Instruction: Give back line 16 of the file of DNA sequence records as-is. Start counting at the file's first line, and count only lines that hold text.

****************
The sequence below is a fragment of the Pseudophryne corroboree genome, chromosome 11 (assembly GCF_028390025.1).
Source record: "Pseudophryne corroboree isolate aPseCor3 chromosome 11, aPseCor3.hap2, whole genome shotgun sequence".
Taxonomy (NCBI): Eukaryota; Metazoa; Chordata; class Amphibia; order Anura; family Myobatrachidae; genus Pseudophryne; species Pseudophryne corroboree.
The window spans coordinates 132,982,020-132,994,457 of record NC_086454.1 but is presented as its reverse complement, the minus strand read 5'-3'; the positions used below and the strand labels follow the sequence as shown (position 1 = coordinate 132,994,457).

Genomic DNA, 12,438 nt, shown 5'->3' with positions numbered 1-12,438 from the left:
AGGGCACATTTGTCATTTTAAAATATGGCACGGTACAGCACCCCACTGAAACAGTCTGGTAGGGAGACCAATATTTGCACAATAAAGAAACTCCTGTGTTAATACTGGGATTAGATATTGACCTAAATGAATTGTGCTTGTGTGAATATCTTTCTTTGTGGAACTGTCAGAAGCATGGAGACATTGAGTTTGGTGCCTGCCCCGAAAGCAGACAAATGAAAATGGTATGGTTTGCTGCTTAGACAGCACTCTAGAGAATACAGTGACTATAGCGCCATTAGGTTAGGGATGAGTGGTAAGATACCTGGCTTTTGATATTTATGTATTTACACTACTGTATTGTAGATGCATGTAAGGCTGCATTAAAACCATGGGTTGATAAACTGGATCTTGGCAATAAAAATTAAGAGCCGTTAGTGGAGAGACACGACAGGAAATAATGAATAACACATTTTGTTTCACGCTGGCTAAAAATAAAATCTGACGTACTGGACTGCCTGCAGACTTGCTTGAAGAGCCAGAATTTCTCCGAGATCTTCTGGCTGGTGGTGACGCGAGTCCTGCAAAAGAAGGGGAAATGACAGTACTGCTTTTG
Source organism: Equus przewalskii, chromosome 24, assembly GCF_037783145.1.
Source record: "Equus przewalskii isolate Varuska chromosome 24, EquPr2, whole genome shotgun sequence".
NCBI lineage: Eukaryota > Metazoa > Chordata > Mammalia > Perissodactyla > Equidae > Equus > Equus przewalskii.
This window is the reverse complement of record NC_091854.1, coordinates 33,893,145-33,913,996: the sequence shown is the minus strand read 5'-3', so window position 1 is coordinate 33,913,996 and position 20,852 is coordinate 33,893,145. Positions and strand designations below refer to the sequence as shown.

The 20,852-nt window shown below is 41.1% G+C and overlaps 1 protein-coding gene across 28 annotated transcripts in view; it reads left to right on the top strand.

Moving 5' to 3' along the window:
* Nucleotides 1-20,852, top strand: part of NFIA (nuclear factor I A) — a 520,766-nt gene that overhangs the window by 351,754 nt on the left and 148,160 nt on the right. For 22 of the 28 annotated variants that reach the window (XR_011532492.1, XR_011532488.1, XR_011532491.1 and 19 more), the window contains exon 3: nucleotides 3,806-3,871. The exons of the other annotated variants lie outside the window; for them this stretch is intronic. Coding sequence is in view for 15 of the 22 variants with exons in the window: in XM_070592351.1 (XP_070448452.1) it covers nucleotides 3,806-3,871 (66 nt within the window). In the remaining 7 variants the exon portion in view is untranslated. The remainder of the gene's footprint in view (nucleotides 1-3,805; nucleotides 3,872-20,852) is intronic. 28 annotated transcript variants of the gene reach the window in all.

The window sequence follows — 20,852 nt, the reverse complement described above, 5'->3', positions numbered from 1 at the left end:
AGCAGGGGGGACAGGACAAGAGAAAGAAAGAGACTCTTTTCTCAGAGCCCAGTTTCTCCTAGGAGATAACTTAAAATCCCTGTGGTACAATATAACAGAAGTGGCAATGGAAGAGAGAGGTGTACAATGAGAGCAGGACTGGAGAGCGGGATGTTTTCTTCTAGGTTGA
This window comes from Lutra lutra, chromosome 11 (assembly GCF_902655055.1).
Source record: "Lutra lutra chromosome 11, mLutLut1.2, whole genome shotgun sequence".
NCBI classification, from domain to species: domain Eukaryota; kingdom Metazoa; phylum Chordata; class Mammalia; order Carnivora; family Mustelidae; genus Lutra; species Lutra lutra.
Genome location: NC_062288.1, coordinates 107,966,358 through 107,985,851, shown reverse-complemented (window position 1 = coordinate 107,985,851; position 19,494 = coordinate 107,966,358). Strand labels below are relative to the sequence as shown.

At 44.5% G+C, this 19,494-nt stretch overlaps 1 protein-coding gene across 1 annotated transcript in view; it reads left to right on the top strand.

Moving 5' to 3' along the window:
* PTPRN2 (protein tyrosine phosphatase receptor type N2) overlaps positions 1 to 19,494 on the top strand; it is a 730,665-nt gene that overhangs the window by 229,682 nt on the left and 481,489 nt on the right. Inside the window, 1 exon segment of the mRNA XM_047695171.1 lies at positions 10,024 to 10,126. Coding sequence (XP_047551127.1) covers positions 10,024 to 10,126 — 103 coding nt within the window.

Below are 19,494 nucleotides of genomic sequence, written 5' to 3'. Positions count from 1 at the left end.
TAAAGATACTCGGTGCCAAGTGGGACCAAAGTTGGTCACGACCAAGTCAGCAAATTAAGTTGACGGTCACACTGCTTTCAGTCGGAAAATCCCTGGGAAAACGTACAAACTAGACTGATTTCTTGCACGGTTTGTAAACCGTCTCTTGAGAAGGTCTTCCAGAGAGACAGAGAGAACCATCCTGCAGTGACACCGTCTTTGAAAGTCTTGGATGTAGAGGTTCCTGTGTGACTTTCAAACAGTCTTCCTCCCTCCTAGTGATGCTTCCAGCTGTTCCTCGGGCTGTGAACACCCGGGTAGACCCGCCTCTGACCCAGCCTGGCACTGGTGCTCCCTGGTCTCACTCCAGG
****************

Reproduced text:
This window comes from Lutra lutra, chromosome 11 (assembly GCF_902655055.1).